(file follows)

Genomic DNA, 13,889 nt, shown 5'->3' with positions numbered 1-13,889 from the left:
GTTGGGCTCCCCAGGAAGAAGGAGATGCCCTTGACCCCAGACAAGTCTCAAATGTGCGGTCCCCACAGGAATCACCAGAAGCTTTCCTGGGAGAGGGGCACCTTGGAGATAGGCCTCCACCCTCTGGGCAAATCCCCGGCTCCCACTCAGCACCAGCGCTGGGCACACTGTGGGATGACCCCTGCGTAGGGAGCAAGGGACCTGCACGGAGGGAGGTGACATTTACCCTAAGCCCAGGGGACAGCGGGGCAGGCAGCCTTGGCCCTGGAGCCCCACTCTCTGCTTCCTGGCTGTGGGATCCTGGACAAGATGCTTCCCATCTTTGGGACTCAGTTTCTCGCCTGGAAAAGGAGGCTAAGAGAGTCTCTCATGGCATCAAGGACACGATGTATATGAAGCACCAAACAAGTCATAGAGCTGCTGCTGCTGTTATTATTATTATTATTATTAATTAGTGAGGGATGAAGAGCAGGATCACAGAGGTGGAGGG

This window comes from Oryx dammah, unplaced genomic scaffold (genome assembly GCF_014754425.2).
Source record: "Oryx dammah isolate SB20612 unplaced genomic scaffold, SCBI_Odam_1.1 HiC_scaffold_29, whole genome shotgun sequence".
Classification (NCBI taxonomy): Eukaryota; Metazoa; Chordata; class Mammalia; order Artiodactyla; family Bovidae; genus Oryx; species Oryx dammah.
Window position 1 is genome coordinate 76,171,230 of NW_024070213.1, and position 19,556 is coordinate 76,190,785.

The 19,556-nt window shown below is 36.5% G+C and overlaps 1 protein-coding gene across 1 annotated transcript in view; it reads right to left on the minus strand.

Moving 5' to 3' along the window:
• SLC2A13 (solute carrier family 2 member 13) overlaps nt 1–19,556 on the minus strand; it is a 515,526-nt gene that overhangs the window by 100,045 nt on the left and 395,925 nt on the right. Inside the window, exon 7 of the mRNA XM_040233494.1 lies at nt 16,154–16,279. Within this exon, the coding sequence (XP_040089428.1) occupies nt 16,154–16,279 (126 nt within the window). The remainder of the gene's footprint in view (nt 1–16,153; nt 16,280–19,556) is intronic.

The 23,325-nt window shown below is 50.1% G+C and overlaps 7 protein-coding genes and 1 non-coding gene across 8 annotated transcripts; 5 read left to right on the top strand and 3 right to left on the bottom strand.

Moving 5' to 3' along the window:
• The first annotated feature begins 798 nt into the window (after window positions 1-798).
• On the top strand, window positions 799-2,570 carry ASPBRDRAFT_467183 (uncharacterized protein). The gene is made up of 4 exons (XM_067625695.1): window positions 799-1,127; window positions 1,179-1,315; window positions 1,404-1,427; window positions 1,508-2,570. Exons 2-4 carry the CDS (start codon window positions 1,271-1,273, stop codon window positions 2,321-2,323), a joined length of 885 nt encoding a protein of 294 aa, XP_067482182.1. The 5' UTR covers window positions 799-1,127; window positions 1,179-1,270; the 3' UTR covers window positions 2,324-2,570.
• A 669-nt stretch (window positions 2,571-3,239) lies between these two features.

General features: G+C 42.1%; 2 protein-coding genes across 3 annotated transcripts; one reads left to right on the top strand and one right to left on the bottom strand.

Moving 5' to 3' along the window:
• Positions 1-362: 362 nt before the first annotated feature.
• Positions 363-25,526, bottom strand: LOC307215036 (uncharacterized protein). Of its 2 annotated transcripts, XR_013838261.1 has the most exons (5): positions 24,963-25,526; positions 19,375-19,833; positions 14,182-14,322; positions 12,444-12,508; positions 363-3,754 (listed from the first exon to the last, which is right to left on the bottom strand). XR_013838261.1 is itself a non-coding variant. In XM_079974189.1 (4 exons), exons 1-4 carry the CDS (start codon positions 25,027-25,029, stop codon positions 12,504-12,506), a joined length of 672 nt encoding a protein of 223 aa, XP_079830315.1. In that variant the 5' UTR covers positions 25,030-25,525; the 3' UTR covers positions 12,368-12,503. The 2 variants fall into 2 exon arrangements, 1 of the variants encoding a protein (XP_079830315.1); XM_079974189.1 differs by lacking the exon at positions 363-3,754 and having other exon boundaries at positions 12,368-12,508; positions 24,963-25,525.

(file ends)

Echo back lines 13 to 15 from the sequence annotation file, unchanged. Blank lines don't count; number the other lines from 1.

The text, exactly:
• On the top strand, window positions 799-2,570 carry ASPBRDRAFT_467183 (uncharacterized protein). The gene is made up of 4 exons (XM_067625695.1): window positions 799-1,127; window positions 1,179-1,315; window positions 1,404-1,427; window positions 1,508-2,570. Exons 2-4 carry the CDS (start codon window positions 1,271-1,273, stop codon window positions 2,321-2,323), a joined length of 885 nt encoding a protein of 294 aa, XP_067482182.1. The 5' UTR covers window positions 799-1,127; window positions 1,179-1,270; the 3' UTR covers window positions 2,324-2,570.
• A 669-nt stretch (window positions 2,571-3,239) lies between these two features.

General features: G+C 42.1%; 2 protein-coding genes across 3 annotated transcripts; one reads left to right on the top strand and one right to left on the bottom strand.